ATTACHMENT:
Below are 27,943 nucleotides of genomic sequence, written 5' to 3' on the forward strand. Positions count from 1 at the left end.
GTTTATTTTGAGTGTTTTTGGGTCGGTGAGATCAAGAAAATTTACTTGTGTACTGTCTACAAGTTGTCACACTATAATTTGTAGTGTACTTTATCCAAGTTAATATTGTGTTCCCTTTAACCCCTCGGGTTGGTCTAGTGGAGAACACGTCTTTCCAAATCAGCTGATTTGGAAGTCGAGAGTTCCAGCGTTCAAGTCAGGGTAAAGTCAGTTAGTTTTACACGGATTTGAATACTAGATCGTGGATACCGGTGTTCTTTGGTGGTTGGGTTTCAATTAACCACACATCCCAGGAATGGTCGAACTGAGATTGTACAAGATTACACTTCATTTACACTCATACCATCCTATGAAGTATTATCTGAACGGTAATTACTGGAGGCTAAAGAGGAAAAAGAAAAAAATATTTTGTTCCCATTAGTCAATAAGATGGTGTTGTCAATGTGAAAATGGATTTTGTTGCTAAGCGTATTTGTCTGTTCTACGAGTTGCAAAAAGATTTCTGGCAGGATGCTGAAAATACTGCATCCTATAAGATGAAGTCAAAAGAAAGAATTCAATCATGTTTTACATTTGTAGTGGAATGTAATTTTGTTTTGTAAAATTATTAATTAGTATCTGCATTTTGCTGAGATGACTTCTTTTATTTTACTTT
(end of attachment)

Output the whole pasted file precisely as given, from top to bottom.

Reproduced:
Below are 27,943 nucleotides of genomic sequence, written 5' to 3' on the forward strand. Positions count from 1 at the left end.
GTTTATTTTGAGTGTTTTTGGGTCGGTGAGATCAAGAAAATTTACTTGTGTACTGTCTACAAGTTGTCACACTATAATTTGTAGTGTACTTTATCCAAGTTAATATTGTGTTCCCTTTAACCCCTCGGGTTGGTCTAGTGGAGAACACGTCTTTCCAAATCAGCTGATTTGGAAGTCGAGAGTTCCAGCGTTCAAGTCAGGGTAAAGTCAGTTAGTTTTACACGGATTTGAATACTAGATCGTGGATACCGGTGTTCTTTGGTGGTTGGGTTTCAATTAACCACACATCCCAGGAATGGTCGAACTGAGATTGTACAAGATTACACTTCATTTACACTCATACCATCCTATGAAGTATTATCTGAACGGTAATTACTGGAGGCTAAAGAGGAAAAAGAAAAAAATATTTTGTTCCCATTAGTCAATAAGATGGTGTTGTCAATGTGAAAATGGATTTTGTTGCTAAGCGTATTTGTCTGTTCTACGAGTTGCAAAAAGATTTCTGGCAGGATGCTGAAAATACTGCATCCTATAAGATGAAGTCAAAAGAAAGAATTCAATCATGTTTTACATTTGTAGTGGAATGTAATTTTGTTTTGTAAAATTATTAATTAGTATCTGCATTTTGCTGAGATGACTTCTTTTATTTTACTTT